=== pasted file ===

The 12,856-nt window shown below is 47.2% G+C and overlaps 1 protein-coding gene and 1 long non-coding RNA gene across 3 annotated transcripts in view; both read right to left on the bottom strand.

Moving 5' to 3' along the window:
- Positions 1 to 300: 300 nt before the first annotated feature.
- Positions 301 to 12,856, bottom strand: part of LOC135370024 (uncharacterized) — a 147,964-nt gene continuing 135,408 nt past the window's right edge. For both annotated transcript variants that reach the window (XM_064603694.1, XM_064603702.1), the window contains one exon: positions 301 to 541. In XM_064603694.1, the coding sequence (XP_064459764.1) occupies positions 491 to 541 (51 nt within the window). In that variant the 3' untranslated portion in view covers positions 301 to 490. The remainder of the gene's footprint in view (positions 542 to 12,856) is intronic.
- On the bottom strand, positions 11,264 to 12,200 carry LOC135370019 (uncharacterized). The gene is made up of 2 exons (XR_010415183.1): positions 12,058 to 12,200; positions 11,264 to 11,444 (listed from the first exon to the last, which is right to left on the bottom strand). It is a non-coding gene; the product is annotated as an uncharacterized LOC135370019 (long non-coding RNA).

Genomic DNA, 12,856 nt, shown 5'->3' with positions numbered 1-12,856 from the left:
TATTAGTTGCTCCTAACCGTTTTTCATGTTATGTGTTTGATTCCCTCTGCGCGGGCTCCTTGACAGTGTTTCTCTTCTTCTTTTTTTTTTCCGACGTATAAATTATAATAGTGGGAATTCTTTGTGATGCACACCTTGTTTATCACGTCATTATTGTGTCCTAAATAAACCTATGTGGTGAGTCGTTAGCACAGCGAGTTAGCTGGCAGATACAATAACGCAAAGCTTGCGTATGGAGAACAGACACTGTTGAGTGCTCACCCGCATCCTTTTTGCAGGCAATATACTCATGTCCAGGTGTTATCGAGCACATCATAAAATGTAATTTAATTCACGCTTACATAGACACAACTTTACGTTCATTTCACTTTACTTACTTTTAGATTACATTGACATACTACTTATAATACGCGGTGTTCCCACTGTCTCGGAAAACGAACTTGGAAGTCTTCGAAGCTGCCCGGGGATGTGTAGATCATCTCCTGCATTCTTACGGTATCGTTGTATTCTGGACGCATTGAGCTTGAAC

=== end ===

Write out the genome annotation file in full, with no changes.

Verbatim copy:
The 12,856-nt window shown below is 47.2% G+C and overlaps 1 protein-coding gene and 1 long non-coding RNA gene across 3 annotated transcripts in view; both read right to left on the bottom strand.

Moving 5' to 3' along the window:
- Positions 1 to 300: 300 nt before the first annotated feature.
- Positions 301 to 12,856, bottom strand: part of LOC135370024 (uncharacterized) — a 147,964-nt gene continuing 135,408 nt past the window's right edge. For both annotated transcript variants that reach the window (XM_064603694.1, XM_064603702.1), the window contains one exon: positions 301 to 541. In XM_064603694.1, the coding sequence (XP_064459764.1) occupies positions 491 to 541 (51 nt within the window). In that variant the 3' untranslated portion in view covers positions 301 to 490. The remainder of the gene's footprint in view (positions 542 to 12,856) is intronic.
- On the bottom strand, positions 11,264 to 12,200 carry LOC135370019 (uncharacterized). The gene is made up of 2 exons (XR_010415183.1): positions 12,058 to 12,200; positions 11,264 to 11,444 (listed from the first exon to the last, which is right to left on the bottom strand). It is a non-coding gene; the product is annotated as an uncharacterized LOC135370019 (long non-coding RNA).

Genomic DNA, 12,856 nt, shown 5'->3' with positions numbered 1-12,856 from the left:
TATTAGTTGCTCCTAACCGTTTTTCATGTTATGTGTTTGATTCCCTCTGCGCGGGCTCCTTGACAGTGTTTCTCTTCTTCTTTTTTTTTTCCGACGTATAAATTATAATAGTGGGAATTCTTTGTGATGCACACCTTGTTTATCACGTCATTATTGTGTCCTAAATAAACCTATGTGGTGAGTCGTTAGCACAGCGAGTTAGCTGGCAGATACAATAACGCAAAGCTTGCGTATGGAGAACAGACACTGTTGAGTGCTCACCCGCATCCTTTTTGCAGGCAATATACTCATGTCCAGGTGTTATCGAGCACATCATAAAATGTAATTTAATTCACGCTTACATAGACACAACTTTACGTTCATTTCACTTTACTTACTTTTAGATTACATTGACATACTACTTATAATACGCGGTGTTCCCACTGTCTCGGAAAACGAACTTGGAAGTCTTCGAAGCTGCCCGGGGATGTGTAGATCATCTCCTGCATTCTTACGGTATCGTTGTATTCTGGACGCATTGAGCTTGAAC